How Mark Twain learned journalism in Nevada

Tonight is the Nevada Press Association’s annual awards banquet, which is in Elko this year, and like any journalism event, there will be plenty of stories told — some of which are true and many of which get better with age.

Nevada has a rich history of journalism, and there have been many colorful storytellers who worked in the press, particularly in the state’s early days.

Take Mark Twain and Dan DeQuille.

You know Twain, the pen name of Samuel Clemens. Clemens came to Nevada in 1861 with his brother, who had been appointed territorial secretary. It was during his few years in the state that he first used the name Mark Twain.

In his book “Roughing It,” Twain describes taking a job as a rookie reporter at the Territorial Enterprise in Virginia City. Twain’s boss instructed him to move past gossip, innuendo or conjecture and get the facts and report them. He added: “Unassailable certainty is the thing that gives a newspaper the firmest and most valuable reputation."

Twain took that to heart. He went out into the town, “questioning everybody, boring everybody, and finding out that nobody knew anything.”

After five hours, he went back to his boss and was told to go see if a hay wagon had come into town; he could make a story out of that and write about the hay business.

Twain found “one wretched old hay truck dragging in from the country,” which was just enough. He turned that one wagon into 16 wagons from 16 different places and thus had 16 different stories.

That was a start for Twain, who would continue to twist stories when he needed something to write about.

“I let fancy get the upper hand of fact too often when there was a dearth of news,” he wrote.

But Twain wasn’t the most memorable writer of the era.

DeQuille, the pen name of William Wright, was Twain’s friend, colleague and roommate. A longtime writer on the Territorial Enterprise’s staff, DeQuille could make up a story, which he called “quaints.” Those fictional stories often focused on an incredible scientific find and he caught many a reader with his tales.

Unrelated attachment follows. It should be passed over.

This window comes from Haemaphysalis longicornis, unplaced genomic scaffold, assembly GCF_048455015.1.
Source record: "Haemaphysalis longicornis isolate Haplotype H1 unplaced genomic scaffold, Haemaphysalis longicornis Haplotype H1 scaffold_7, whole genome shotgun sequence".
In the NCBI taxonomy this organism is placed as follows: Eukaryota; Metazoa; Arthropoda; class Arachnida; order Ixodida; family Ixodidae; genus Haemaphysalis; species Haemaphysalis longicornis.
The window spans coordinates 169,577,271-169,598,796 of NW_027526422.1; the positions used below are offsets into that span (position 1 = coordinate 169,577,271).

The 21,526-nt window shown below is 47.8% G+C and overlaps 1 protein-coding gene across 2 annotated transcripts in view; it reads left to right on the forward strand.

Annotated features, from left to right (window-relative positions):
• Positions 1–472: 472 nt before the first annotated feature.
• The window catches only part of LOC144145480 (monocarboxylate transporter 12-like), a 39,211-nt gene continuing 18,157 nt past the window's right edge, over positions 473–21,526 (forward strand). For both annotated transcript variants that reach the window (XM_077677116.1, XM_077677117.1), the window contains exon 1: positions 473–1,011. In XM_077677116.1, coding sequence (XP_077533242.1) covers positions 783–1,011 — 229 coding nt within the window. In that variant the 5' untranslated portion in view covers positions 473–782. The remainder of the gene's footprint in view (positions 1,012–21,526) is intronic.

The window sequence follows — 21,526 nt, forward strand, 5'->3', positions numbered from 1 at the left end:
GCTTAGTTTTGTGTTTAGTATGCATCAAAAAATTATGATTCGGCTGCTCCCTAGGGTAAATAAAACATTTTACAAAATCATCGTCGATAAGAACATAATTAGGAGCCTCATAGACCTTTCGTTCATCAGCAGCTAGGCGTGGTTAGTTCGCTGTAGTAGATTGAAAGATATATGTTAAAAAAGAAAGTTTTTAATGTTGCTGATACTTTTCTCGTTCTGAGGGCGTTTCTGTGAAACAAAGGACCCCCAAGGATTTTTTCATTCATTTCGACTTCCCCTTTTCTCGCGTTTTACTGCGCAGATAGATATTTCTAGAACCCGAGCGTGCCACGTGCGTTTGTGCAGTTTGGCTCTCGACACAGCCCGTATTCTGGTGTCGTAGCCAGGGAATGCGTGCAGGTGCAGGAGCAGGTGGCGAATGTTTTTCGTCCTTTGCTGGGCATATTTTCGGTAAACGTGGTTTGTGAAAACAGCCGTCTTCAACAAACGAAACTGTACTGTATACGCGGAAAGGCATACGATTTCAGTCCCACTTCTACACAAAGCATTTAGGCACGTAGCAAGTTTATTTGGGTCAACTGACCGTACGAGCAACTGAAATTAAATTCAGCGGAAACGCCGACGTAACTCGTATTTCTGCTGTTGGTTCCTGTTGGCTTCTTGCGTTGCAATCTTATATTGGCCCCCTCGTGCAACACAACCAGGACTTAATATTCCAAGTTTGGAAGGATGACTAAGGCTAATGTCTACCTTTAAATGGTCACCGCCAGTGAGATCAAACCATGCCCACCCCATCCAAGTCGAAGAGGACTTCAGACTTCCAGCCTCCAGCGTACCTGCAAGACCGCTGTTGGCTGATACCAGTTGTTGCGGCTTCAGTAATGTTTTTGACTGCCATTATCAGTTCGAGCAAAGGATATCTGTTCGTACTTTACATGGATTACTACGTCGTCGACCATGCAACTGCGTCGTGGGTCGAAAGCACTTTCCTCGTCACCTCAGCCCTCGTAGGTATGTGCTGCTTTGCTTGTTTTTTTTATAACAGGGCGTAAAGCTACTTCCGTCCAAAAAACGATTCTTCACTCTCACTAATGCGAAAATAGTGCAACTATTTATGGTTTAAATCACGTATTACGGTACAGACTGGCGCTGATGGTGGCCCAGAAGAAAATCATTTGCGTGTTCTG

Some of his quaints ended up getting play across the world, like the story of the man who made an air conditioned suit and headed out across Death Valley. He wrote that the man was later found frozen to death with an icicle hanging from his nose — the machine was running but something went wrong and he couldn’t turn it off.

There was also the story of the stones of the Pahranagat Valley that would roll together when separated by a short distance. After the story was picked up around the world, a German scientist wanted a sample and wouldn’t believe DeQuille when he said they weren’t real.

There are many other stories of the early days of journalism in Nevada, but today, journalism standards and ethics are much higher. Making things up and passing them off as fact is a cardinal sin in the industry. But I should note that both Mark Twain and Dan DeQuille are members of the Nevada Press Association’s Hall of Fame.

If you have a good Nevada story, whether real or a "quaint," email it to: [email protected].

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